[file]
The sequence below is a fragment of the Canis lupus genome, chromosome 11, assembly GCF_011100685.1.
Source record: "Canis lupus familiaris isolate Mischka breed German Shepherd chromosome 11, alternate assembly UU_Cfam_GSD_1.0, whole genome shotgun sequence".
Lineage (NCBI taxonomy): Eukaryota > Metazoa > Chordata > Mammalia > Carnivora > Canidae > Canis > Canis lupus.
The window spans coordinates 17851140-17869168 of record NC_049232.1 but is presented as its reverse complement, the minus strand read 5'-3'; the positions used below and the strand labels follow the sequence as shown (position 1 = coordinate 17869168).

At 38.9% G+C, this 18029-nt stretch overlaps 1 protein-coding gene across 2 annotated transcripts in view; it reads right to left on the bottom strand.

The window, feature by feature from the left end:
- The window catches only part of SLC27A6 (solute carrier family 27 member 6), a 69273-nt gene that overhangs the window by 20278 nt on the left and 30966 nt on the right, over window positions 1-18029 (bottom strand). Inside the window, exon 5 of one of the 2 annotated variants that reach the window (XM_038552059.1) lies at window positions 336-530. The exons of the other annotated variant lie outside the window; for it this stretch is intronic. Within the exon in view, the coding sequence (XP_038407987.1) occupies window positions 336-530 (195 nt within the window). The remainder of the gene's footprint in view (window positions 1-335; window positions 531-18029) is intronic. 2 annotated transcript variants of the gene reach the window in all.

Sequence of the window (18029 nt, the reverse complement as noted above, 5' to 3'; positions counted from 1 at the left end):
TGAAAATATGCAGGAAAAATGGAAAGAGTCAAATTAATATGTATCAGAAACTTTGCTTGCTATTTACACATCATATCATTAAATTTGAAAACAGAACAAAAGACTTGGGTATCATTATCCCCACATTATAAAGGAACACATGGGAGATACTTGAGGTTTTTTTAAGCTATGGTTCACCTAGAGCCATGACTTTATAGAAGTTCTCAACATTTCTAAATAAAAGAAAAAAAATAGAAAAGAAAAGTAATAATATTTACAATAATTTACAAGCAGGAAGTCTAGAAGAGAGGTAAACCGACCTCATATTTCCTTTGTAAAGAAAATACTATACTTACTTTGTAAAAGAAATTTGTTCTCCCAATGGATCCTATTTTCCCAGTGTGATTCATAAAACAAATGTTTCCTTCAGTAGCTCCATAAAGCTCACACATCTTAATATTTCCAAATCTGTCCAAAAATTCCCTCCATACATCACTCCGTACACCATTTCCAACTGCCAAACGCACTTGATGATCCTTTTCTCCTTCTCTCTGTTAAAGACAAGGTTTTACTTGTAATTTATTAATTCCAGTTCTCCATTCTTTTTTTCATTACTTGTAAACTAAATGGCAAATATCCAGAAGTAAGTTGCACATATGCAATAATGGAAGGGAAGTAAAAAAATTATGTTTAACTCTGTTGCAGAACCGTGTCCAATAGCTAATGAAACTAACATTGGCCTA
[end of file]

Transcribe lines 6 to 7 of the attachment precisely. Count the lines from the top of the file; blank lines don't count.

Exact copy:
The window, feature by feature from the left end:
- The window catches only part of SLC27A6 (solute carrier family 27 member 6), a 69273-nt gene that overhangs the window by 20278 nt on the left and 30966 nt on the right, over window positions 1-18029 (bottom strand). Inside the window, exon 5 of one of the 2 annotated variants that reach the window (XM_038552059.1) lies at window positions 336-530. The exons of the other annotated variant lie outside the window; for it this stretch is intronic. Within the exon in view, the coding sequence (XP_038407987.1) occupies window positions 336-530 (195 nt within the window). The remainder of the gene's footprint in view (window positions 1-335; window positions 531-18029) is intronic. 2 annotated transcript variants of the gene reach the window in all.